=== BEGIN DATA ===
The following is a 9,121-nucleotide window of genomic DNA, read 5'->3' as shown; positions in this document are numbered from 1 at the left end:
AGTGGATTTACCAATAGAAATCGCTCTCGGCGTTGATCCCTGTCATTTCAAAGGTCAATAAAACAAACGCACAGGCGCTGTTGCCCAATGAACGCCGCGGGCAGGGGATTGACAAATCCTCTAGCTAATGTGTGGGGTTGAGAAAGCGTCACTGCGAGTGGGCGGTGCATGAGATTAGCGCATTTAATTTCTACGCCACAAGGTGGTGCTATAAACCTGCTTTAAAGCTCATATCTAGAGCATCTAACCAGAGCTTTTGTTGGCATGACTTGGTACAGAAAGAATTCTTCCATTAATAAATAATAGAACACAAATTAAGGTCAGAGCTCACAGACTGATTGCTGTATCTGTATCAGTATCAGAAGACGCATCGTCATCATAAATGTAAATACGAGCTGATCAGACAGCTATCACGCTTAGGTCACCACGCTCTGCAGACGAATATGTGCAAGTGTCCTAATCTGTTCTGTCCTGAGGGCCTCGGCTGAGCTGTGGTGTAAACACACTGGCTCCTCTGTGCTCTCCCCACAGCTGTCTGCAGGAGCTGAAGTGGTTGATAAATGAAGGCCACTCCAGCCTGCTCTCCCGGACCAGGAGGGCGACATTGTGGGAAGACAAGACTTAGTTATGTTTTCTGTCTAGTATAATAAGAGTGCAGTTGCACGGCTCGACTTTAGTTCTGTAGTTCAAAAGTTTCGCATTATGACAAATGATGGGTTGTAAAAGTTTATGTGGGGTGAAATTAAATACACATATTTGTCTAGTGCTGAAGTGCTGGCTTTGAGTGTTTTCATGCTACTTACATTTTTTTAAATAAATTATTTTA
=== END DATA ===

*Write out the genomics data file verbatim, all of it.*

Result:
The following is a 9,121-nucleotide window of genomic DNA, read 5'->3' as shown; positions in this document are numbered from 1 at the left end:
AGTGGATTTACCAATAGAAATCGCTCTCGGCGTTGATCCCTGTCATTTCAAAGGTCAATAAAACAAACGCACAGGCGCTGTTGCCCAATGAACGCCGCGGGCAGGGGATTGACAAATCCTCTAGCTAATGTGTGGGGTTGAGAAAGCGTCACTGCGAGTGGGCGGTGCATGAGATTAGCGCATTTAATTTCTACGCCACAAGGTGGTGCTATAAACCTGCTTTAAAGCTCATATCTAGAGCATCTAACCAGAGCTTTTGTTGGCATGACTTGGTACAGAAAGAATTCTTCCATTAATAAATAATAGAACACAAATTAAGGTCAGAGCTCACAGACTGATTGCTGTATCTGTATCAGTATCAGAAGACGCATCGTCATCATAAATGTAAATACGAGCTGATCAGACAGCTATCACGCTTAGGTCACCACGCTCTGCAGACGAATATGTGCAAGTGTCCTAATCTGTTCTGTCCTGAGGGCCTCGGCTGAGCTGTGGTGTAAACACACTGGCTCCTCTGTGCTCTCCCCACAGCTGTCTGCAGGAGCTGAAGTGGTTGATAAATGAAGGCCACTCCAGCCTGCTCTCCCGGACCAGGAGGGCGACATTGTGGGAAGACAAGACTTAGTTATGTTTTCTGTCTAGTATAATAAGAGTGCAGTTGCACGGCTCGACTTTAGTTCTGTAGTTCAAAAGTTTCGCATTATGACAAATGATGGGTTGTAAAAGTTTATGTGGGGTGAAATTAAATACACATATTTGTCTAGTGCTGAAGTGCTGGCTTTGAGTGTTTTCATGCTACTTACATTTTTTTAAATAAATTATTTTA